Participants in this research made recommendations for practice in higher education that aligned with my recommendations based on the data and conclusions drawn.

  • Early Career Services Outreach - Because veterans do not seek assistance unless necessary, school representatives should contact them preemptively so they are aware of resources available and how to access them.

  • Career Services Staff Training - Implement career development staff training on how to assist veterans with résumé development and interview preparation because staff are likely unfamiliar with the nuances of military work.

  • Military Cultural Competency Training - Implement military cultural competency training campus-wide, particularly for those responsible for teaching and advising activities to learn how to effectively educate and make thoughtful referrals of veterans to supportive resources.


What I found in the research is that their experiences are as diverse as veterans themselves, and we have vastly underestimated their knowledge of and thoughtfulness about their experiences. It is my hope that, with this new understanding of veterans’ career development, institutions of higher education will be better able to employ effective strategies to meet veterans’ needs. Much as the WWII veterans brought ready skill and capability to higher education, the current generation of veterans has demonstrated their adaptability and leadership in service as well as drive to make a new contribution by undertaking higher education. The lessons to be learned from this research have the potential to change the way in which veterans are perceived by career development staff and prepare for their new missions in civilian employment.



Sarah E. Minnis, Ph.D., has over 20 years of career and organization development experience with 8 years working specifically with veterans and the organizations educating and employing them.  Her passion is helping veterans find financial sustainability and enjoyment in work through providing career development expertise and teaching organizations about military and veteran culture. Through her experiences, and her own research, Sarah has shown that veterans are an outstanding workforce asset but need help redefining their employment paths.  She has also found that organizations sometimes need to better understand veterans so that they can be most successful.  Sarah has developed a program of support and education to help campus and business communities understand the value of and embrace the veterans they serve.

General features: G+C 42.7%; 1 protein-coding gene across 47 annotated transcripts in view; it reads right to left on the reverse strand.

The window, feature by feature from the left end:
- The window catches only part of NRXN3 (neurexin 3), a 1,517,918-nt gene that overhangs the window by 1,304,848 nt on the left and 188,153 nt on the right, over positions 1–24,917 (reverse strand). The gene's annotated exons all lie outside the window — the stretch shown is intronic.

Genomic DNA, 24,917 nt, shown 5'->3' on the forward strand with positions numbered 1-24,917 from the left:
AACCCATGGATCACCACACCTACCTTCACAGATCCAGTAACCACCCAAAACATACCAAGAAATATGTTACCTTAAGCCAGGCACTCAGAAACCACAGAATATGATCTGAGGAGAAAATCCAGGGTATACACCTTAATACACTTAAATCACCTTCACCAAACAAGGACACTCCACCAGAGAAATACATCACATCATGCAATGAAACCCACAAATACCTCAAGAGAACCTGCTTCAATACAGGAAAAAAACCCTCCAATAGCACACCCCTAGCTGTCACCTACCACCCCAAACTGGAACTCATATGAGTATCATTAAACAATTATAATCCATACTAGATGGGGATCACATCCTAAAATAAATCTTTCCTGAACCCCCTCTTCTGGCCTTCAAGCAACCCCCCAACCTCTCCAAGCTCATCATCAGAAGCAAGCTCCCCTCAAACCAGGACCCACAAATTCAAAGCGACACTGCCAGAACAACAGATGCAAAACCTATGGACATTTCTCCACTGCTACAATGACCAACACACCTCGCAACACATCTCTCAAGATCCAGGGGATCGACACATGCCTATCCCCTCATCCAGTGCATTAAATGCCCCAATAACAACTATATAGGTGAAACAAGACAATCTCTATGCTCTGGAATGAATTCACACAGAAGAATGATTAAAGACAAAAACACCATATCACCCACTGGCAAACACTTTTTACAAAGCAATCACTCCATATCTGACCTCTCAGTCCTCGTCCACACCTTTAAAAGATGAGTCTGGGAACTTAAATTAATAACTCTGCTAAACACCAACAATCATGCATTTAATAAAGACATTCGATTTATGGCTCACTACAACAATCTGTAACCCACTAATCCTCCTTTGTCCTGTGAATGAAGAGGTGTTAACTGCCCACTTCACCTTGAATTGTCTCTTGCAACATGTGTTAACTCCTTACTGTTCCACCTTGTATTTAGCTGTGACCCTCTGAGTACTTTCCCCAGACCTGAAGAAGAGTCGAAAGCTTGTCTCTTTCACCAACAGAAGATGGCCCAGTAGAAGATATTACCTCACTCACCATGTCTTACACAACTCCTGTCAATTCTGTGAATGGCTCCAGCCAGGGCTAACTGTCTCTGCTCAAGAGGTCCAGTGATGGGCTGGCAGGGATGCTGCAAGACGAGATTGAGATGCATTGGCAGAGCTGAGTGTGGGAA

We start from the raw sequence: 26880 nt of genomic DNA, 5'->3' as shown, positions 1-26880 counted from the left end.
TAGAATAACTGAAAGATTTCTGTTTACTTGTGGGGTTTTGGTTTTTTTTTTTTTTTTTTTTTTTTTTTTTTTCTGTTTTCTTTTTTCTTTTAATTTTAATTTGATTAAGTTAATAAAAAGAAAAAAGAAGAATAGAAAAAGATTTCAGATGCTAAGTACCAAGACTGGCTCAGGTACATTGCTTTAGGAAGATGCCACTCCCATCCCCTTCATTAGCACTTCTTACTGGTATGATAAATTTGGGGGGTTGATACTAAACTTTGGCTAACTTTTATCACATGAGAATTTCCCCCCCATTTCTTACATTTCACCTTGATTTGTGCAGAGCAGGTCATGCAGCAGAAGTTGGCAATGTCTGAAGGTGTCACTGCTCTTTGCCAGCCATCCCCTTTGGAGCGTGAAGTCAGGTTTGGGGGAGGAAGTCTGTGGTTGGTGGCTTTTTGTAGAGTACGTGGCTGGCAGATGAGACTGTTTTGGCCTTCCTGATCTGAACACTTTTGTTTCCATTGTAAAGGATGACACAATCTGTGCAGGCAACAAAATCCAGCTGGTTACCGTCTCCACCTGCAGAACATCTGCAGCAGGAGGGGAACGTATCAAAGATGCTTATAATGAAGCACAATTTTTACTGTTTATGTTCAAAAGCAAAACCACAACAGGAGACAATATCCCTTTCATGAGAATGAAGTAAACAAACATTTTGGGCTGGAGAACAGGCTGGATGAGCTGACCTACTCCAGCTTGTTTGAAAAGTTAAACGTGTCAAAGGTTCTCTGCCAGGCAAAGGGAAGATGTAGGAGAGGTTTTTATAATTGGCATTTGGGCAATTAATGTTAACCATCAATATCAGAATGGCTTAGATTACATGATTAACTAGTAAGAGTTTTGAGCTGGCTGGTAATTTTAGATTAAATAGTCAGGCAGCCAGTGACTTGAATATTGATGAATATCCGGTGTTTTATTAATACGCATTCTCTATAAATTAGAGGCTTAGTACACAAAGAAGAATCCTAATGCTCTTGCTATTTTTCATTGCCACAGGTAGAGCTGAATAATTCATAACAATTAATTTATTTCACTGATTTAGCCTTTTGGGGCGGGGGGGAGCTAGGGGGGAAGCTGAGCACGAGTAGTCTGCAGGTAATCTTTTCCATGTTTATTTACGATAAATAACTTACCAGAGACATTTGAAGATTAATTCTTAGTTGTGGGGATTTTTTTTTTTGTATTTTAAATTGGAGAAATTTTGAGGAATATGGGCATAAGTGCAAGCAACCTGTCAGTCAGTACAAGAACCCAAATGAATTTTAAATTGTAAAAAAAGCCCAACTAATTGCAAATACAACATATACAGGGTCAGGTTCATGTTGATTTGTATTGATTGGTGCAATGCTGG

Sarah is the CEO and Principal Consultant at Anthology Consulting LLC where she provides career development, training, and organizational support for hiring veterans. Sarah holds a PhD in Human Resource Development from Texas A&M University, a master’s degree in Education and Student Affairs from Western Kentucky University, and a bachelor’s degree in Psychology from Central Washington University. She may be contacted at sminnis@anthology-consulting.com.


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Linda Gibson   on Wednesday 04/02/2014 at 09:45 PM

Sarah, great article. Thank you for your dedication to researching these issues. Yes, one of the biggest stumbling blocks to military transition success is the idea that all veterans can be lumped together and strategies that work for one will work for all. Thanks for showing this is simply not the case. I like to have veterans think back to their boot camp/basic training/ OCS and remember the incredible variety of backgrounds their classmates came from. Although veterans will always have a shared connection, their best career choices and paths will be widely diverse. Helping them find a “new” confidence is often the key.

Barton Buechner, PhD   on Thursday 04/24/2014 at 06:53 AM

You are making an important point here that the process of "coming home" is at its core about becoming an individual again. military training is brilliant at breaking down the individual and imprinting a strong group identity. People are managed efficiently in group processes. When it is time to leave, there is no reverse process of "re-individuation" and the military system is not set up to do this. This requires working with each person to help them reflect, re-direct, discover, and maybe reconstruct their identity in the world going forward. Your analysis shows where we can get started.